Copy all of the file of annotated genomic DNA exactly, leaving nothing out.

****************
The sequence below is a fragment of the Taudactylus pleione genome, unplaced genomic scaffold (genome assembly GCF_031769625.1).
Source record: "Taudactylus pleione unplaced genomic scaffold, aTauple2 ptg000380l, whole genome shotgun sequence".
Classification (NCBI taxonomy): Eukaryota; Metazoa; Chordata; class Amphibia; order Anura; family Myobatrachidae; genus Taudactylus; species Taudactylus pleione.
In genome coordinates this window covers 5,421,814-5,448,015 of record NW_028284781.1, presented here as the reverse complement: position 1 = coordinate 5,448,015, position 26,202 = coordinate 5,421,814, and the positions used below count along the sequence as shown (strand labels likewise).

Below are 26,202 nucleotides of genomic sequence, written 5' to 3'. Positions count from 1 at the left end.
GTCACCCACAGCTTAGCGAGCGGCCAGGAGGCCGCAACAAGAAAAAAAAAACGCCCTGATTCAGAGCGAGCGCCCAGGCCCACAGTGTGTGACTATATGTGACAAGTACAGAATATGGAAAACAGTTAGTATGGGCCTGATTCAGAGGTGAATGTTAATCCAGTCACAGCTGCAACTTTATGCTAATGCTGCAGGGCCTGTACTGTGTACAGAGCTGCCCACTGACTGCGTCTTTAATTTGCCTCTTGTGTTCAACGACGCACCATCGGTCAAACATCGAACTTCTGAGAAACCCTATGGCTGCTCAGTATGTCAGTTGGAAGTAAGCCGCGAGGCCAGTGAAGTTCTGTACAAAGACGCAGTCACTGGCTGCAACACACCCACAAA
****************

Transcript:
The sequence below is a fragment of the Taudactylus pleione genome, unplaced genomic scaffold (genome assembly GCF_031769625.1).
Source record: "Taudactylus pleione unplaced genomic scaffold, aTauple2 ptg000380l, whole genome shotgun sequence".
Classification (NCBI taxonomy): Eukaryota; Metazoa; Chordata; class Amphibia; order Anura; family Myobatrachidae; genus Taudactylus; species Taudactylus pleione.
In genome coordinates this window covers 5,421,814-5,448,015 of record NW_028284781.1, presented here as the reverse complement: position 1 = coordinate 5,448,015, position 26,202 = coordinate 5,421,814, and the positions used below count along the sequence as shown (strand labels likewise).

Below are 26,202 nucleotides of genomic sequence, written 5' to 3'. Positions count from 1 at the left end.
GTCACCCACAGCTTAGCGAGCGGCCAGGAGGCCGCAACAAGAAAAAAAAAACGCCCTGATTCAGAGCGAGCGCCCAGGCCCACAGTGTGTGACTATATGTGACAAGTACAGAATATGGAAAACAGTTAGTATGGGCCTGATTCAGAGGTGAATGTTAATCCAGTCACAGCTGCAACTTTATGCTAATGCTGCAGGGCCTGTACTGTGTACAGAGCTGCCCACTGACTGCGTCTTTAATTTGCCTCTTGTGTTCAACGACGCACCATCGGTCAAACATCGAACTTCTGAGAAACCCTATGGCTGCTCAGTATGTCAGTTGGAAGTAAGCCGCGAGGCCAGTGAAGTTCTGTACAAAGACGCAGTCACTGGCTGCAACACACCCACAAA